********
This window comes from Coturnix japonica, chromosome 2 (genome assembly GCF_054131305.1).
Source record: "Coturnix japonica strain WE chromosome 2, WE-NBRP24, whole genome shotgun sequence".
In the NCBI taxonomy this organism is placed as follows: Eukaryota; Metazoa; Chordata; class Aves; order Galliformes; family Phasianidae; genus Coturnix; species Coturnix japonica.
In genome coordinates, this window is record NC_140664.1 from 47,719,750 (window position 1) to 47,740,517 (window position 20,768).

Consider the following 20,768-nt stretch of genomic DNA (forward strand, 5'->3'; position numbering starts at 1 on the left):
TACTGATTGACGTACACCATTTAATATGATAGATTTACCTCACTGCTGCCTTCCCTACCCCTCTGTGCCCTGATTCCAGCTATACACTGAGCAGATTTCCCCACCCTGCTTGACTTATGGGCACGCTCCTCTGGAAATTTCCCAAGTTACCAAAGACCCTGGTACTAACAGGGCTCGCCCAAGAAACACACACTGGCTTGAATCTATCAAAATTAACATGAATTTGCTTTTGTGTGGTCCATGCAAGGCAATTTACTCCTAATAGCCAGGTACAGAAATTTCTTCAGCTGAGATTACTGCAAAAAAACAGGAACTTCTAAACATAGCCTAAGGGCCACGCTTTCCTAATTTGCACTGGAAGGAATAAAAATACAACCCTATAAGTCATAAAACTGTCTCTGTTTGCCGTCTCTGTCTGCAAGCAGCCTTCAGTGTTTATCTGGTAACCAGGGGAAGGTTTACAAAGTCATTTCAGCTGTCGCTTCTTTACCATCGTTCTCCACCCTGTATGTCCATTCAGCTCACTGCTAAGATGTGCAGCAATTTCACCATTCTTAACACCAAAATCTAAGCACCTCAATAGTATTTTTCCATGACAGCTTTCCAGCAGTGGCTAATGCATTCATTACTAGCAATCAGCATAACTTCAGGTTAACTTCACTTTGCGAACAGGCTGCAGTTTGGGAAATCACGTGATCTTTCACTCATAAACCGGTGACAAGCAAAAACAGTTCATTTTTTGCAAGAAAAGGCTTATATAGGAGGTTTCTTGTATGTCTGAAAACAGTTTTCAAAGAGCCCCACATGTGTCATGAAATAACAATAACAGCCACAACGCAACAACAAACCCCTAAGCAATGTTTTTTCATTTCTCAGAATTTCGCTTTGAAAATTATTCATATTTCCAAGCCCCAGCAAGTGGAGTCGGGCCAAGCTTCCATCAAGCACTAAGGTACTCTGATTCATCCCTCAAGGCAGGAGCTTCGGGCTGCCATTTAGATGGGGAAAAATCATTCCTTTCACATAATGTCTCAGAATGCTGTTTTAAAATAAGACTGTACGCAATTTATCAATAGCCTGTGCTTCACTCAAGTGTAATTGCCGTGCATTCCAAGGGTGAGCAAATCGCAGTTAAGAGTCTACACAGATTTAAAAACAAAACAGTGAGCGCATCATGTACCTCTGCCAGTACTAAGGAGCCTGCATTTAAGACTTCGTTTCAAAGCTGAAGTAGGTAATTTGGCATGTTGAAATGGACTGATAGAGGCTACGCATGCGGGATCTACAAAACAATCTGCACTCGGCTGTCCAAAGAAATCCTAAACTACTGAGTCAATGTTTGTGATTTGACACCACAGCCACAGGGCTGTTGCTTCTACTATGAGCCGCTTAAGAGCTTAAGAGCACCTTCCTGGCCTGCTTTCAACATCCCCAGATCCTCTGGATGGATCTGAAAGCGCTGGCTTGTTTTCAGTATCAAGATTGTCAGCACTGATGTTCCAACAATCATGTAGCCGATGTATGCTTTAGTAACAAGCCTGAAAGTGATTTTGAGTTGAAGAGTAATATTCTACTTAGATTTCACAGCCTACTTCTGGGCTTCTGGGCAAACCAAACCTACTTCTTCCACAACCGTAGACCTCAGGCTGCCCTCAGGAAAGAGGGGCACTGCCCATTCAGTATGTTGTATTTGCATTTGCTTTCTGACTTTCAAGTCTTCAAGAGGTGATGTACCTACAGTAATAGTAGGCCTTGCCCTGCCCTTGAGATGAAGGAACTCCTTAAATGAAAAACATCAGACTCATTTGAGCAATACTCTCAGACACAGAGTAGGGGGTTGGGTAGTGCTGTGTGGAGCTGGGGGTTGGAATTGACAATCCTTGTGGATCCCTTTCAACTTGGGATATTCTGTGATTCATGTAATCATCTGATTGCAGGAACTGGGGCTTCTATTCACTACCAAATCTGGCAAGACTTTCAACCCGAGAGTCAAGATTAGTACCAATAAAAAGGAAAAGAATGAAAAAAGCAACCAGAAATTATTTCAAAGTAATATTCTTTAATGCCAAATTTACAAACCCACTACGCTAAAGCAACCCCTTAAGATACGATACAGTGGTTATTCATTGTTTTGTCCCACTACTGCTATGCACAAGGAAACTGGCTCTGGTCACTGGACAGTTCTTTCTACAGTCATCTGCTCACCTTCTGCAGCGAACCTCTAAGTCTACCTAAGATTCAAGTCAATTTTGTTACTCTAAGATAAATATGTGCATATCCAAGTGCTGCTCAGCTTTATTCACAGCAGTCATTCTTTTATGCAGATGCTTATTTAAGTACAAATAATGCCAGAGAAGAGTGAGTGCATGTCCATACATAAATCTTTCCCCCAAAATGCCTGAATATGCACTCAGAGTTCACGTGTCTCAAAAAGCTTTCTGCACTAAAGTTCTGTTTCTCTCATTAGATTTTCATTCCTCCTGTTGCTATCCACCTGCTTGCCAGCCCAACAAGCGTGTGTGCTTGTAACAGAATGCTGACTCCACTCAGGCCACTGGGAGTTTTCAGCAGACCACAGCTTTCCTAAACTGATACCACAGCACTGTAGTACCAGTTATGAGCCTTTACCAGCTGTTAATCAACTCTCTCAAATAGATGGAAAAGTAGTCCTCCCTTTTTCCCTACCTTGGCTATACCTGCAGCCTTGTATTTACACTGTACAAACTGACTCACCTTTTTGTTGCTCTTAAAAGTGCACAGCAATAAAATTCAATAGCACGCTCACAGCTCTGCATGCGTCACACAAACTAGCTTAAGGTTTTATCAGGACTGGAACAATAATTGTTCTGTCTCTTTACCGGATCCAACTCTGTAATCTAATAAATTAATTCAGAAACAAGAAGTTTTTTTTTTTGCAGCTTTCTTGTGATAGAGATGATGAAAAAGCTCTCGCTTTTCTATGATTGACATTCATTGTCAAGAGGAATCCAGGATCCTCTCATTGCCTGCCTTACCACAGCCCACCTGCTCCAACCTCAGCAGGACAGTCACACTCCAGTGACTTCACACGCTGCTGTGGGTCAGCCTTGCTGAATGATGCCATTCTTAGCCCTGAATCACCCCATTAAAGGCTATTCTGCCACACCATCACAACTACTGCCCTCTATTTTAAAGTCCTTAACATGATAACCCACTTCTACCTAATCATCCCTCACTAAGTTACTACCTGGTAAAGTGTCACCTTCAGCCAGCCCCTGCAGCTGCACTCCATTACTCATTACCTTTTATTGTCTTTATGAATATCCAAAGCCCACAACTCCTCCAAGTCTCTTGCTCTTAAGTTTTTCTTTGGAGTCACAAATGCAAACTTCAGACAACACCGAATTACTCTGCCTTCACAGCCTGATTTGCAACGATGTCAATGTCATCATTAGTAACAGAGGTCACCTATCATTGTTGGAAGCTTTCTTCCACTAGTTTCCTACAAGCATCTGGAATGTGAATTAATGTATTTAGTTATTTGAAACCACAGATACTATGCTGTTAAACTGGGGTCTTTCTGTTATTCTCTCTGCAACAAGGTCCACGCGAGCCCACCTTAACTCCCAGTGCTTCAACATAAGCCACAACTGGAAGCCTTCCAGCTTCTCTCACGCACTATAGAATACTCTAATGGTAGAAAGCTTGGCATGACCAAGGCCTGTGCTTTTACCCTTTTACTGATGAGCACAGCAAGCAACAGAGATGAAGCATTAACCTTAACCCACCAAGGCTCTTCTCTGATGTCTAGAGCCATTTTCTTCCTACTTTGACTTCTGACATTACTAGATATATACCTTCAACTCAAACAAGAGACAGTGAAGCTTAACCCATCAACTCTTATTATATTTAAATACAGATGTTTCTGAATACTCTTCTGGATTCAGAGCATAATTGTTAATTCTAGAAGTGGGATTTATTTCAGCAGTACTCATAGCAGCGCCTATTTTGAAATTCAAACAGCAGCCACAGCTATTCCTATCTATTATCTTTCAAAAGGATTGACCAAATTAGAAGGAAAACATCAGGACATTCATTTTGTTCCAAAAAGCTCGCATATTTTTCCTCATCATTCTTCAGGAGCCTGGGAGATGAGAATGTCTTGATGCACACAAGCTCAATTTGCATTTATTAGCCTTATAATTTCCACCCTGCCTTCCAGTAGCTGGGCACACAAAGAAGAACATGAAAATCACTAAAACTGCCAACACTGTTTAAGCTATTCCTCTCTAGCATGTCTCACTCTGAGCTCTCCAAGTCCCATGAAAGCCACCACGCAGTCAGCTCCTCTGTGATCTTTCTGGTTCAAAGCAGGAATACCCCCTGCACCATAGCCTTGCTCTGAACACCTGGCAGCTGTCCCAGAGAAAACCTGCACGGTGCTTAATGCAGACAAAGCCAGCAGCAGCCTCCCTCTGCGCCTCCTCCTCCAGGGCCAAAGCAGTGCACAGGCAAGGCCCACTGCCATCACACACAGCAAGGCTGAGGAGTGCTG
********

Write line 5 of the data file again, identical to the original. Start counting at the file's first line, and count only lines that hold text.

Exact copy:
Consider the following 20,768-nt stretch of genomic DNA (forward strand, 5'->3'; position numbering starts at 1 on the left):